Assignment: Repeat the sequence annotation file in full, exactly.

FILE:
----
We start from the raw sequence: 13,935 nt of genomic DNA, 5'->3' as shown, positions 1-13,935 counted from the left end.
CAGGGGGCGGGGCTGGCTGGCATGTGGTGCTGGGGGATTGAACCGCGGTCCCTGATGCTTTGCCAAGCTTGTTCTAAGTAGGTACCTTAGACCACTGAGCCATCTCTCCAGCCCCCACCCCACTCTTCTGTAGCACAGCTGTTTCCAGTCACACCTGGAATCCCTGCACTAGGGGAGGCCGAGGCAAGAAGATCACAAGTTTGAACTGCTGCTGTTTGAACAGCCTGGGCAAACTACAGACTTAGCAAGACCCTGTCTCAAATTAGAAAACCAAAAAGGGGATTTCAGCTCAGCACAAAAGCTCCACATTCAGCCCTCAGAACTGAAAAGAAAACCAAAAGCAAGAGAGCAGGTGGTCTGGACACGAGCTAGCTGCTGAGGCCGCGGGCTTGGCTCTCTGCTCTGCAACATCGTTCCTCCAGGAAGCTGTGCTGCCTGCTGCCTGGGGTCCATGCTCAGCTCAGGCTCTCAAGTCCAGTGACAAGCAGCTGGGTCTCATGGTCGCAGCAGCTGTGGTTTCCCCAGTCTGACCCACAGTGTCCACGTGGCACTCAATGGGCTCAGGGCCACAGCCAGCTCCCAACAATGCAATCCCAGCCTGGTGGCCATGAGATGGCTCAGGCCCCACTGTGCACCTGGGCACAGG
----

We start from the raw sequence: 13,935 nt of genomic DNA, 5'->3' as shown, positions 1-13,935 counted from the left end.
CAGGGGGCGGGGCTGGCTGGCATGTGGTGCTGGGGGATTGAACCGCGGTCCCTGATGCTTTGCCAAGCTTGTTCTAAGTAGGTACCTTAGACCACTGAGCCATCTCTCCAGCCCCCACCCCACTCTTCTGTAGCACAGCTGTTTCCAGTCACACCTGGAATCCCTGCACTAGGGGAGGCCGAGGCAAGAAGATCACAAGTTTGAACTGCTGCTGTTTGAACAGCCTGGGCAAACTACAGACTTAGCAAGACCCTGTCTCAAATTAGAAAACCAAAAAGGGGATTTCAGCTCAGCACAAAAGCTCCACATTCAGCCCTCAGAACTGAAAAGAAAACCAAAAGCAAGAGAGCAGGTGGTCTGGACACGAGCTAGCTGCTGAGGCCGCGGGCTTGGCTCTCTGCTCTGCAACATCGTTCCTCCAGGAAGCTGTGCTGCCTGCTGCCTGGGGTCCATGCTCAGCTCAGGCTCTCAAGTCCAGTGACAAGCAGCTGGGTCTCATGGTCGCAGCAGCTGTGGTTTCCCCAGTCTGACCCACAGTGTCCACGTGGCACTCAATGGGCTCAGGGCCACAGCCAGCTCCCAACAATGCAATCCCAGCCTGGTGGCCATGAGATGGCTCAGGCCCCACTGTGCACCTGGGCACAGG